Tenure by estoppel "results when a school board fails to take the action required by law to grant or deny tenure and, with full knowledge and consent, permits a teacher to continue to teach beyond the expiration of [the] probationary term" (Matter of Lindsey v Board of Educ., 72 AD2d 185, 186). Here, petitioner�s required probationary period had unquestionably been reduced from three years to two years. Although the Superintendent and the Board had constructive knowledge of the facts pertaining to petitioner�s 1965 tenure from the information contained in her application, they were presumably not cognizant of the legal implications of continuing to employ petitioner beyond September 1, 1988 when her two years of probation ended. Respondents were, however, concededly aware of the operative facts�petitioner�s continuing service as a teacher in the District�s employ. It is of no legal significance that respondents did not know that petitioner�s continued employment would enable her to acquire tenure by estoppel (see, Lindsey, supra; Matter of Dwyer v Board of Educ., 61 AD2d 859).
As in Gould, there is no question here that petitioner received prior tenure (although here as a teaching assistant rather than as a teacher) in a different tenure area in another school district. Respondent does not deny that it knew of the prior award of tenure at the time of petitioner �s probationary appointment. And petitioner served more than two years as a probationary teacher, even allowing a deduction for maternity leave (see, Matter of Mulholland, 70 Misc 2d 852, aff�d 41 AD2d 704, and cases cited therein, suggesting that time spent on maternity leave does not count toward fulfilling the probationary period), before her dismissal on June 30, 2004.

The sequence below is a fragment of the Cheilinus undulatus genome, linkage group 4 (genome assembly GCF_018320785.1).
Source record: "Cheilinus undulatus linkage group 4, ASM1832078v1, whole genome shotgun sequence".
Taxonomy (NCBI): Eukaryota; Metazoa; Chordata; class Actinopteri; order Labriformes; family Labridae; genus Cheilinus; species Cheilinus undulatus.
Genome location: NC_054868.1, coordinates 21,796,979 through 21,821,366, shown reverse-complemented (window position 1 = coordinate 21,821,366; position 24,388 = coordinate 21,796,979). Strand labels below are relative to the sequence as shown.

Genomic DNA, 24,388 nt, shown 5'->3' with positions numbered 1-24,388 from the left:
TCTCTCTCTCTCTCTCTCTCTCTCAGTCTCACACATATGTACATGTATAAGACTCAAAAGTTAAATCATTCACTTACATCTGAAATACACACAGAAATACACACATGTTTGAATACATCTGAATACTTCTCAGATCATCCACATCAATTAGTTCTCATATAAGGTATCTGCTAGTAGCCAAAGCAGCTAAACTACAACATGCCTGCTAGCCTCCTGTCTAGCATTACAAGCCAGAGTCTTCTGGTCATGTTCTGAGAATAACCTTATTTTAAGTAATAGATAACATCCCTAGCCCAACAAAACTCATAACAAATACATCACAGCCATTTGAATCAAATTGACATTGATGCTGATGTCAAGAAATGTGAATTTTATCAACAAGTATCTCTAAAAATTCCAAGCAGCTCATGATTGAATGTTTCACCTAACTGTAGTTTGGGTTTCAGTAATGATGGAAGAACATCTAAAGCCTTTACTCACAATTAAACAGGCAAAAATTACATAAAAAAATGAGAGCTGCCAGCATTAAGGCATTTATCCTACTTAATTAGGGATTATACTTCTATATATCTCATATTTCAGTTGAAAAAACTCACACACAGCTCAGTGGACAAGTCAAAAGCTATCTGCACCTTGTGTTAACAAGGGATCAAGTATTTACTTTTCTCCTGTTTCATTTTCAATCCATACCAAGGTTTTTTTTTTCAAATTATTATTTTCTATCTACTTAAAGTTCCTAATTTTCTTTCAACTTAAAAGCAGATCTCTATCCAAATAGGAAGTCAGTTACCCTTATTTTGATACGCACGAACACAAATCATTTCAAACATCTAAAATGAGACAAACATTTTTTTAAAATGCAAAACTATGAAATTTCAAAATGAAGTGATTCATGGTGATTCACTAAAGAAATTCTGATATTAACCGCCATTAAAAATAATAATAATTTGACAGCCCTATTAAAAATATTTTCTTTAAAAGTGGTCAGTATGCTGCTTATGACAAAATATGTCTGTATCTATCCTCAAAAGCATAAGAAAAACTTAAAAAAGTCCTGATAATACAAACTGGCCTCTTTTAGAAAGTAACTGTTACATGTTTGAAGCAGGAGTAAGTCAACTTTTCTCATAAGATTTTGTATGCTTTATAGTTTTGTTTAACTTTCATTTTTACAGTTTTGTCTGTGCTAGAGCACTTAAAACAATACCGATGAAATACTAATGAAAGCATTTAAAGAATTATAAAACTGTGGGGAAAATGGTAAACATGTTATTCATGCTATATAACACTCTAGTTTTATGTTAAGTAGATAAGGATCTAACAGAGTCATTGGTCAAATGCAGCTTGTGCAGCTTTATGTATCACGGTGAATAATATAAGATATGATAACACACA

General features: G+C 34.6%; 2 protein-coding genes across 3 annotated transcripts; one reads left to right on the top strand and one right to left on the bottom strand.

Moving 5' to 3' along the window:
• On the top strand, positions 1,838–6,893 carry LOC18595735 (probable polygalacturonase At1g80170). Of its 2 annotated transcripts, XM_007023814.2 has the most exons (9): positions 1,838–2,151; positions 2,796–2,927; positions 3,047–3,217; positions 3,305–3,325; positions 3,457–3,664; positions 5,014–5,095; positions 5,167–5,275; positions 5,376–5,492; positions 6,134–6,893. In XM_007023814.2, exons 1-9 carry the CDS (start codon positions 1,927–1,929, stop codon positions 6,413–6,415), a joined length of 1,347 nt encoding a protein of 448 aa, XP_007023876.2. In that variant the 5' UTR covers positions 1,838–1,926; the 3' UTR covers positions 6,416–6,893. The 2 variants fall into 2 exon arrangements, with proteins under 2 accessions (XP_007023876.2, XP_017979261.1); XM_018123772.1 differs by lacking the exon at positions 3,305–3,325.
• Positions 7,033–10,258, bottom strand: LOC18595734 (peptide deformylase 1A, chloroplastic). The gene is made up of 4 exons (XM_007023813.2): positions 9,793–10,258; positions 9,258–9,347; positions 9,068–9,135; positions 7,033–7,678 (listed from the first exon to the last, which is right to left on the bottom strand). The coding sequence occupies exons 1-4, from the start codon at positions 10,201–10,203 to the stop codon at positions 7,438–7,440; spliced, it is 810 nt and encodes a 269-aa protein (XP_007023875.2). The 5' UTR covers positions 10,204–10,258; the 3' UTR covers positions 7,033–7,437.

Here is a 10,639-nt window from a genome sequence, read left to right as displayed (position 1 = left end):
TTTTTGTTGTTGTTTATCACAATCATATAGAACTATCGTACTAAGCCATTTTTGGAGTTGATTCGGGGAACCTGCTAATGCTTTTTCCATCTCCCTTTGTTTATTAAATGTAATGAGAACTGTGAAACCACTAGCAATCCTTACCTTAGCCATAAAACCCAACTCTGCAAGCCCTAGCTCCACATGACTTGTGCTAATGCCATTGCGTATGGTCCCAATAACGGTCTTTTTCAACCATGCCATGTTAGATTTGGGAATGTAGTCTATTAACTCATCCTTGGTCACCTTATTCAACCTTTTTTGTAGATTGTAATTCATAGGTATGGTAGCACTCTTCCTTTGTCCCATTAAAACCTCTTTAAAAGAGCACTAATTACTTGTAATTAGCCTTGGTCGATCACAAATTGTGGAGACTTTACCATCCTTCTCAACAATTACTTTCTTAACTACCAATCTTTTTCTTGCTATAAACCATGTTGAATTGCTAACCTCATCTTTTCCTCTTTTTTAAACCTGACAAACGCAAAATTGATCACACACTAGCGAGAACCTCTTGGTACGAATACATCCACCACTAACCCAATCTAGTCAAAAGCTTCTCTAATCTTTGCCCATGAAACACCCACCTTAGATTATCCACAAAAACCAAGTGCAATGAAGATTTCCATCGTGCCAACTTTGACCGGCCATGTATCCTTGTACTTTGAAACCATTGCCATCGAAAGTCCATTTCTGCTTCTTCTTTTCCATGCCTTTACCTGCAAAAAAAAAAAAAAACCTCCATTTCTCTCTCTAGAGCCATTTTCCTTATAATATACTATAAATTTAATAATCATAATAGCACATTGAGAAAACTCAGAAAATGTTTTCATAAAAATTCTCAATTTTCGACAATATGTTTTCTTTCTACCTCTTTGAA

The only significant difference between Gould and this case is that here petitioner received prior tenure as a teaching assistant, not as a teacher, and the parties differ as to the meaning of the word "tenure" in these circumstances. McKinney�s Consolidated Laws of New York, Book 1, Statutes �76, provides:
Some statutes are framed in language so plain that an attempt to construe them is superfluous. The function of the courts is to enforce statutes, not to usurp the power of legislation, and to interpret a statute where there is no need for interpretation, to conjecture about or to add to or to subtract from words having a definite meaning, or to engraft exceptions where none exist are trespasses by a court upon the legislative domain.
While the word "teacher" has a somewhat fluid meaning in the Education Law (see, e.g., Matter of Madison-Oneida BOCES v. Mills, 2 AD3rd 1240; aff�d ____ NY3d ___, December 21, 2004), the word "tenure" does not. If the Legislature intended to exclude prior tenure as a teaching assistant for purposes of a shortened probationary period, it could simply have done so. To carve out an exception to the clear phrase "in the case of a teacher who has been appointed on tenure" with respect to prior tenure as a teaching assistant would be an incursion on the province of the Legislature, and I decline to do so.
THE APPEAL IS SUSTAINED.
IT IS ORDERED that petitioner acquired tenure by estoppel prior to her termination; and
IT IS FURTHER ORDERED that petitioner be restored to a tenured position in the general special education tenure area; and
IT IS FURTHER ORDERED that respondent board pay to petitioner back pay and benefits retroactive to June 30, 2004, less any compensation she may have otherwise earned.